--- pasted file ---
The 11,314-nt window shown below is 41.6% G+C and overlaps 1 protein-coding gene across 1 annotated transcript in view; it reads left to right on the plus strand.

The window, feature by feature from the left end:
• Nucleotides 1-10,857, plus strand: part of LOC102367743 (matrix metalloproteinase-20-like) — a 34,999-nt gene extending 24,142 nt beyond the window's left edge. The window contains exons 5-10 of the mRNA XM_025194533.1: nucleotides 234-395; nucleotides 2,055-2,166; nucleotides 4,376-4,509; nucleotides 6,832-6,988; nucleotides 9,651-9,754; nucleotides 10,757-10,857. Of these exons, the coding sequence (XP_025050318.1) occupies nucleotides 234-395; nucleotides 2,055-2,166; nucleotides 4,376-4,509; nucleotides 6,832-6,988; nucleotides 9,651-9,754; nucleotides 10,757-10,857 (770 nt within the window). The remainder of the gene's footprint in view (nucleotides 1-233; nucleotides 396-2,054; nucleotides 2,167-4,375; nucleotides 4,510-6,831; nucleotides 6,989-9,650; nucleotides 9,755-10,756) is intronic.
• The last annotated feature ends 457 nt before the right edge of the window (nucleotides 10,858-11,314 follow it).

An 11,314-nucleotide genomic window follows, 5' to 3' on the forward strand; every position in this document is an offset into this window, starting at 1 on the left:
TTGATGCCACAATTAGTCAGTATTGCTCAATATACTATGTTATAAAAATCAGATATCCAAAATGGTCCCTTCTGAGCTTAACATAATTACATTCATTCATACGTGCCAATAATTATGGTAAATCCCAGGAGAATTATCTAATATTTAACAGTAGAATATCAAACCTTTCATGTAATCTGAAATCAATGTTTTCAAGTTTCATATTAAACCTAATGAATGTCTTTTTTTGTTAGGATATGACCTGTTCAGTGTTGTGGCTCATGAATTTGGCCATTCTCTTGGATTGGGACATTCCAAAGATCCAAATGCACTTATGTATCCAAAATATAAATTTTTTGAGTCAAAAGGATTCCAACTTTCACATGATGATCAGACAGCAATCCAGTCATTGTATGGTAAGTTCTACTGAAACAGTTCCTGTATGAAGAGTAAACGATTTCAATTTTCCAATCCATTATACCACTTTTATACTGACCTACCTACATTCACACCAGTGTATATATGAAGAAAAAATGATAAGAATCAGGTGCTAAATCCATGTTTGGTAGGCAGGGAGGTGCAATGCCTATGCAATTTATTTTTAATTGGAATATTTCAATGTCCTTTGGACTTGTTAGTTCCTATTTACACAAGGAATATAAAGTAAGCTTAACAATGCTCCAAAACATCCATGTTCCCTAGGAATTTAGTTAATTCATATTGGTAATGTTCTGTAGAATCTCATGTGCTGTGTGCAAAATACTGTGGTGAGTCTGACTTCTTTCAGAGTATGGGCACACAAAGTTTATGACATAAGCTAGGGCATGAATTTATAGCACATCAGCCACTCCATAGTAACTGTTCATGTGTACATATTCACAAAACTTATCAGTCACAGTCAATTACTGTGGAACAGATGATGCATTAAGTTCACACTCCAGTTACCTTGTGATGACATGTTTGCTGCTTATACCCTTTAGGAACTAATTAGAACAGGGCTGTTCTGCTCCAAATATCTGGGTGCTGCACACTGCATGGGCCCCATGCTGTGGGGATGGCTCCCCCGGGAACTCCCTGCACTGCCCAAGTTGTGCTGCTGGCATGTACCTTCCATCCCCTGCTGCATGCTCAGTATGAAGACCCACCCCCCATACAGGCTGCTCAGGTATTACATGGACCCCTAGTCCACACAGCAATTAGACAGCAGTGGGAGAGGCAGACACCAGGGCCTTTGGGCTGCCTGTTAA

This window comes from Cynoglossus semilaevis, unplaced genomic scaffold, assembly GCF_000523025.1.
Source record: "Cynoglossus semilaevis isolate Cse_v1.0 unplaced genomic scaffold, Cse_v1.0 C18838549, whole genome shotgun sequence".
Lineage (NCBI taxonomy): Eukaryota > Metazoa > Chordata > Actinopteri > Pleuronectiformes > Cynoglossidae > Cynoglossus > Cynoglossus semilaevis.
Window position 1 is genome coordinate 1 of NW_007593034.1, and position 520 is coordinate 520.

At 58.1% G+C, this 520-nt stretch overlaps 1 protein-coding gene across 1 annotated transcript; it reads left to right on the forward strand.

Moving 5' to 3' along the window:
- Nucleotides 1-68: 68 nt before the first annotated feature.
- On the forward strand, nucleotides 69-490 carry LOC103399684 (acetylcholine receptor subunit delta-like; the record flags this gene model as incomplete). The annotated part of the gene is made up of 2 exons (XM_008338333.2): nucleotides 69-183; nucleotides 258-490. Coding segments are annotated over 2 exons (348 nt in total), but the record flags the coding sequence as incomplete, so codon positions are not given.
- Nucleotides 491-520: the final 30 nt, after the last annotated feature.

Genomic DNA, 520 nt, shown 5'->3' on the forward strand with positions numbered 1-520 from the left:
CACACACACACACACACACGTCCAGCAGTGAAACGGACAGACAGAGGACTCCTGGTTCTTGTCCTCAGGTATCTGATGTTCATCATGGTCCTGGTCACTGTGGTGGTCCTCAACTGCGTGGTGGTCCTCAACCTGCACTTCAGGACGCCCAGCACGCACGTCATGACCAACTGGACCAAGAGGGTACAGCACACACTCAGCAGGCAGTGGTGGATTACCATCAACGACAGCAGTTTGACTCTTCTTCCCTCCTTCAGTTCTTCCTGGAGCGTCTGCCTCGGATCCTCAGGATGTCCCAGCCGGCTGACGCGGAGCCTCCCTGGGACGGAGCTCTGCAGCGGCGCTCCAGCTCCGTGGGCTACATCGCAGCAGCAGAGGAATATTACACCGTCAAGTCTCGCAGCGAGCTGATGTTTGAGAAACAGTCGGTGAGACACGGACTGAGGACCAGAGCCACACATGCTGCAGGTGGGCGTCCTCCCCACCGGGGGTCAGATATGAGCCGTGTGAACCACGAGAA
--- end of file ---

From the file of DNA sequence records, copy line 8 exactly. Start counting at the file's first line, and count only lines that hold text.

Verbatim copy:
Source record: "Cynoglossus semilaevis isolate Cse_v1.0 unplaced genomic scaffold, Cse_v1.0 C18838549, whole genome shotgun sequence".